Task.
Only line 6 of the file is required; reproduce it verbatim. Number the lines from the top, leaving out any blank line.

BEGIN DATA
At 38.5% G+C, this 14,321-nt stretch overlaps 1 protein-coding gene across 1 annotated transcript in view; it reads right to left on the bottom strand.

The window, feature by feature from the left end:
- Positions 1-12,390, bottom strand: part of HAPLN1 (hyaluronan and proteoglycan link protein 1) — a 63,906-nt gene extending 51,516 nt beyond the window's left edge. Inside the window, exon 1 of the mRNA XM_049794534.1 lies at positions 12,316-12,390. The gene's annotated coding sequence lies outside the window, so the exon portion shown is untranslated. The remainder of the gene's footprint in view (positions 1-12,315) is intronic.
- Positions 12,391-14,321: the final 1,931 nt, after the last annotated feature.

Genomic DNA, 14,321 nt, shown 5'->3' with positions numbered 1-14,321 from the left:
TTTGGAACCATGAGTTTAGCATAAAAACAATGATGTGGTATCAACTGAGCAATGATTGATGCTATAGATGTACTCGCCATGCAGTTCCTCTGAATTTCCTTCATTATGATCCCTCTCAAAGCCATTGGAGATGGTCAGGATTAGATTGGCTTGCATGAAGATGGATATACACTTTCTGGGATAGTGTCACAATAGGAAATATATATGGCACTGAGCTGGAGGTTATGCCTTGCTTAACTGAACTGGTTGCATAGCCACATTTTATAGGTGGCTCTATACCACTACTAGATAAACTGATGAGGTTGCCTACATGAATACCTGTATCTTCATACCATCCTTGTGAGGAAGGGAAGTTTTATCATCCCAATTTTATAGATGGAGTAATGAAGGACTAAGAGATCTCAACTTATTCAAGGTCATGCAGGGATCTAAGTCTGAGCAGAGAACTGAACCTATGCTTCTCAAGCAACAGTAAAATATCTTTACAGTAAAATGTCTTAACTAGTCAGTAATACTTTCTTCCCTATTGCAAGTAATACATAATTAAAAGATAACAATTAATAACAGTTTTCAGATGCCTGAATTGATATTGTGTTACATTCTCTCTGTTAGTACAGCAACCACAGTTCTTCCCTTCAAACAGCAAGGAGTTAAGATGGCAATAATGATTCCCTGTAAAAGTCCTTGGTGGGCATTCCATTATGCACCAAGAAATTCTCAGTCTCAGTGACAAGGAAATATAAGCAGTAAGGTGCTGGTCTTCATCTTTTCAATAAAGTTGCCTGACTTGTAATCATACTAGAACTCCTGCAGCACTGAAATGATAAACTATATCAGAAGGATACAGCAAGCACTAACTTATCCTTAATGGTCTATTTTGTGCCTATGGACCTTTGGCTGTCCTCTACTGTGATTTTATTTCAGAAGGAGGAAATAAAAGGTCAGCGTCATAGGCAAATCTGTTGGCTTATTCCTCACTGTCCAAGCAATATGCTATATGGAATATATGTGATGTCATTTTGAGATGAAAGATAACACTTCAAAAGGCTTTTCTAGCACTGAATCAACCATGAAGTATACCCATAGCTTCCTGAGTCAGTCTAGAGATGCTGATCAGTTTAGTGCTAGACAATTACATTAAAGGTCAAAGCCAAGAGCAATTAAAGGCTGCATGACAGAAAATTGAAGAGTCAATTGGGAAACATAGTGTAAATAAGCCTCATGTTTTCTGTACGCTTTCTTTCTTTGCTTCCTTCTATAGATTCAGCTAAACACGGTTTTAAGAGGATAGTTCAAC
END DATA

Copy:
TTTGGAACCATGAGTTTAGCATAAAAACAATGATGTGGTATCAACTGAGCAATGATTGATGCTATAGATGTACTCGCCATGCAGTTCCTCTGAATTTCCTTCATTATGATCCCTCTCAAAGCCATTGGAGATGGTCAGGATTAGATTGGCTTGCATGAAGATGGATATACACTTTCTGGGATAGTGTCACAATAGGAAATATATATGGCACTGAGCTGGAGGTTATGCCTTGCTTAACTGAACTGGTTGCATAGCCACATTTTATAGGTGGCTCTATACCACTACTAGATAAACTGATGAGGTTGCCTACATGAATACCTGTATCTTCATACCATCCTTGTGAGGAAGGGAAGTTTTATCATCCCAATTTTATAGATGGAGTAATGAAGGACTAAGAGATCTCAACTTATTCAAGGTCATGCAGGGATCTAAGTCTGAGCAGAGAACTGAACCTATGCTTCTCAAGCAACAGTAAAATATCTTTACAGTAAAATGTCTTAACTAGTCAGTAATACTTTCTTCCCTATTGCAAGTAATACATAATTAAAAGATAACAATTAATAACAGTTTTCAGATGCCTGAATTGATATTGTGTTACATTCTCTCTGTTAGTACAGCAACCACAGTTCTTCCCTTCAAACAGCAAGGAGTTAAGATGGCAATAATGATTCCCTGTAAAAGTCCTTGGTGGGCATTCCATTATGCACCAAGAAATTCTCAGTCTCAGTGACAAGGAAATATAAGCAGTAAGGTGCTGGTCTTCATCTTTTCAATAAAGTTGCCTGACTTGTAATCATACTAGAACTCCTGCAGCACTGAAATGATAAACTATATCAGAAGGATACAGCAAGCACTAACTTATCCTTAATGGTCTATTTTGTGCCTATGGACCTTTGGCTGTCCTCTACTGTGATTTTATTTCAGAAGGAGGAAATAAAAGGTCAGCGTCATAGGCAAATCTGTTGGCTTATTCCTCACTGTCCAAGCAATATGCTATATGGAATATATGTGATGTCATTTTGAGATGAAAGATAACACTTCAAAAGGCTTTTCTAGCACTGAATCAACCATGAAGTATACCCATAGCTTCCTGAGTCAGTCTAGAGATGCTGATCAGTTTAGTGCTAGACAATTACATTAAAGGTCAAAGCCAAGAGCAATTAAAGGCTGCATGACAGAAAATTGAAGAGTCAATTGGGAAACATAGTGTAAATAAGCCTCATGTTTTCTGTACGCTTTCTTTCTTTGCTTCCTTCTATAGATTCAGCTAAACACGGTTTTAAGAGGATAGTTCAAC